What:Singer, Songwriter, Producer, Entrepreneur, Studio Owner
Where:Manhattan (West Chelsea), New York
API Gear:512s, 550bs, 560s
"You can't run a top recording studio and not offer API gear — it's what all our clients expect to see when they arrive. The 512s are a crucial part of Studio A because that room is first and foremost a tracking room. Running electric guitars, bass and drums through the 512s immediately infuses a punchy 'excitement' that is so important in capturing the sound of both rock and pop music.
"The 550s are either the first or second EQs I ever reach for, for any music I'm involved in. There's not one album I've worked on where the tone and sound of that music hasn't come, in part, from a 550. I love that they "click" to each volume and equalization setting — it makes recalls a breeze.
"I use the 560s on kick drums and thick keyboard pads where I need to carve out mud and add attack. They're also brilliant when I need to do extreme EQing to get crazier sounds — I use them all the time on kick and snares to create sounds that would otherwise be impossible to get even with creative drum and mic choices.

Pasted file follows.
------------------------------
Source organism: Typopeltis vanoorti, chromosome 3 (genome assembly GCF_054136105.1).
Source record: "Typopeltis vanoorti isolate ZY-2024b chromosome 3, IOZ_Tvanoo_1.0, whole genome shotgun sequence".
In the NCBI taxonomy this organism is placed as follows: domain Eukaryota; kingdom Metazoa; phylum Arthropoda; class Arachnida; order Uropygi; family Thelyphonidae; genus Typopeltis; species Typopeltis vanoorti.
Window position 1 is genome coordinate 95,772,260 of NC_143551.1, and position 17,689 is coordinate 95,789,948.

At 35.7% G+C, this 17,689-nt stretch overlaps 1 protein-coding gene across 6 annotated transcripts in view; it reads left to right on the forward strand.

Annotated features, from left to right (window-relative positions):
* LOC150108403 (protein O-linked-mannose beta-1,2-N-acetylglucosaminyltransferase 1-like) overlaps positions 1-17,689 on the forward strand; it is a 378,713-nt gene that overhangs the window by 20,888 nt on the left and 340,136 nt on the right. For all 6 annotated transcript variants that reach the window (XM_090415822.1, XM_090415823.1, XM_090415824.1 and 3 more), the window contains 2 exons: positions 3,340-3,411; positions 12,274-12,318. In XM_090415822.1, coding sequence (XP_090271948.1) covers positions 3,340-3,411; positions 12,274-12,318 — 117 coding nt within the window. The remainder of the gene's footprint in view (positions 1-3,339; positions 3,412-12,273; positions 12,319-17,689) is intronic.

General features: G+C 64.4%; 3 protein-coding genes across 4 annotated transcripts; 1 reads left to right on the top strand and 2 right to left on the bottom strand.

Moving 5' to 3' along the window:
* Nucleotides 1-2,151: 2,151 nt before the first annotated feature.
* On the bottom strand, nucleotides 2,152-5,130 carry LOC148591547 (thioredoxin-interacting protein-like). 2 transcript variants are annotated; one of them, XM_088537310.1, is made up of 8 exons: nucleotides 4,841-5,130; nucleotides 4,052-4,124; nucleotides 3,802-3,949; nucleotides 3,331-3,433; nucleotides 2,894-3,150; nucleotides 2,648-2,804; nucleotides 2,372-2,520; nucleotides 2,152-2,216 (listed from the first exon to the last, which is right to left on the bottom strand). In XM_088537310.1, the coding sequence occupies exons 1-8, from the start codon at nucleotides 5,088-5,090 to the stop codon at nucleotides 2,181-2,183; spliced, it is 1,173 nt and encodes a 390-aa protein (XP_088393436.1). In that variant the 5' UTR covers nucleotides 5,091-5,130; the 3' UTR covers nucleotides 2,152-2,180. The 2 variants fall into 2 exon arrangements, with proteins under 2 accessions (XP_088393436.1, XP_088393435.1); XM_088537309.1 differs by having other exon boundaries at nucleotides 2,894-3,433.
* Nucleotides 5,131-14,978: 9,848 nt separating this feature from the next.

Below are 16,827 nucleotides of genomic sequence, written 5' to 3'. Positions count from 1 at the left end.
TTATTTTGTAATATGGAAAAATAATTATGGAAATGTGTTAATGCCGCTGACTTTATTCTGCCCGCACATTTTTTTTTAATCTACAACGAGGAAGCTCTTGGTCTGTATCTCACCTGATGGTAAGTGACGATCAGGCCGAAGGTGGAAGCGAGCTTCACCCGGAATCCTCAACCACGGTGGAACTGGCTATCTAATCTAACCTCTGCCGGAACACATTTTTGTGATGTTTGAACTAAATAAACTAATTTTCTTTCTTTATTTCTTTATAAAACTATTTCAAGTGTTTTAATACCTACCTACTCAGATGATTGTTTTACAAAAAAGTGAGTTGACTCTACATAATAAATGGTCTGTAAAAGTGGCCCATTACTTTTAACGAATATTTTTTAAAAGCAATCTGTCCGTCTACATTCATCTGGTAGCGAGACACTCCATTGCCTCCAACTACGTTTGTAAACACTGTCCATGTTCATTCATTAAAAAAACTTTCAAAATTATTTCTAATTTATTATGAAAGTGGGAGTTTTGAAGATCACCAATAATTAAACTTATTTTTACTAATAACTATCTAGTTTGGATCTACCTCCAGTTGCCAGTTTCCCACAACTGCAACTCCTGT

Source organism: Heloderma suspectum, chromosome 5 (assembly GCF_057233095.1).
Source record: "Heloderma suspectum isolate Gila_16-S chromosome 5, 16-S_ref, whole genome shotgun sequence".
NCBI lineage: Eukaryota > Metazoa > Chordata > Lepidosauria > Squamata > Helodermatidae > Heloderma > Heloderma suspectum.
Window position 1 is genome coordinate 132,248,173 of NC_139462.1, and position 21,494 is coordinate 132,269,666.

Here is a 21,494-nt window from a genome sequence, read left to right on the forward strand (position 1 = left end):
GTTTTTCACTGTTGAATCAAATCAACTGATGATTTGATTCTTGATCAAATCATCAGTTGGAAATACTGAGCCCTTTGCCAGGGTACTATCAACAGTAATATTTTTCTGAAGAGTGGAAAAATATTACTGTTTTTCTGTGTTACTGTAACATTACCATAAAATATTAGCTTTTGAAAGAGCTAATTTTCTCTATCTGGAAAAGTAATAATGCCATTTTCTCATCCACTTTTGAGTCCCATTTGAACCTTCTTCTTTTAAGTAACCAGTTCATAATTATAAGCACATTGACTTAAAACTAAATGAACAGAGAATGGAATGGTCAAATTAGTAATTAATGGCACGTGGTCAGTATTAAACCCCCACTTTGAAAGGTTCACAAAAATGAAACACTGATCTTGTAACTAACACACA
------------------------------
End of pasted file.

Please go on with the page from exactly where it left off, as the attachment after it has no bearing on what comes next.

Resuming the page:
"API has a tone that just sounds like nothing else. It lets the music be itself and yet it also flavors it in the most subtle, beautiful way. It walks that fine line between invisibility and coloring that's so important. API is built to last, too. We have lunchboxes® that get moved around from room-to-room at Stratosphere — they get dropped and banged up, but they never stop working perfectly."
Having always been fascinated with audio production, singer-songwriter Andy Chase decided to open a recording studio/rehearsal space when he moved to New York City in the late '80s. The Place, as it was called, was a do-it-yourself, joint endeavor with brothers Craig Richey and Evan Richey, which served as a great environment for Chase to experiment with recording equipment and techniques. After forming the band Ivy in 1994 with his wife, Dominique Durand, and Adam Schlesinger (Fountains of Wayne), Chase and his partners moved The Place to a larger location in New York's meatpacking district. Later, Chase and the Richey brothers parted ways, but Chase decided to keep the studio running with the help of two new partners, Schlesinger and James Iha (Smashing Pumpkins, A Perfect Circle). The trio rechristened the studio as Stratosphere Sound and moved to a new space in 2001 in West Chelsea, where the studio remains today.
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